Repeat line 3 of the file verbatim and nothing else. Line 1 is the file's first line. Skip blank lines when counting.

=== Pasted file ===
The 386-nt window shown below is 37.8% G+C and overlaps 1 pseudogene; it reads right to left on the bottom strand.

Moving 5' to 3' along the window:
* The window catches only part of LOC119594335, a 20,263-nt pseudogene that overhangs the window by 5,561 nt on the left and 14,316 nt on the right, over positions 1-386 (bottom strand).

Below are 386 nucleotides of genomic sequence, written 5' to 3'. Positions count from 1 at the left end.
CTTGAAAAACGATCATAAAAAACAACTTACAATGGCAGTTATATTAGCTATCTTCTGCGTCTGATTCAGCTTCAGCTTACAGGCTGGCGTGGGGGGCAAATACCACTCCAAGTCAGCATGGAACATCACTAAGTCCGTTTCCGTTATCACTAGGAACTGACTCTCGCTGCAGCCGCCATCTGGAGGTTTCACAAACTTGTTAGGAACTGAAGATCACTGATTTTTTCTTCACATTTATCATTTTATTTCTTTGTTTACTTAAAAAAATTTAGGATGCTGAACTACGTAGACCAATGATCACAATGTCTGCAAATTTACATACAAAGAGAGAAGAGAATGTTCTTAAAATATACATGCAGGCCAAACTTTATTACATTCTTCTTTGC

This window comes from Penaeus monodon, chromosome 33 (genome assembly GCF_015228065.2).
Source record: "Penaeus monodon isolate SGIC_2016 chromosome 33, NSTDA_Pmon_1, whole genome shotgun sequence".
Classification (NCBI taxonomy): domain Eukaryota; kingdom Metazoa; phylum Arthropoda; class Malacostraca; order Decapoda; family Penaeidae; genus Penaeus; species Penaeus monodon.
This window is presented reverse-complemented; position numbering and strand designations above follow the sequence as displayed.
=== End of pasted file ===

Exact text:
* The window catches only part of LOC119594335, a 20,263-nt pseudogene that overhangs the window by 5,561 nt on the left and 14,316 nt on the right, over positions 1-386 (bottom strand).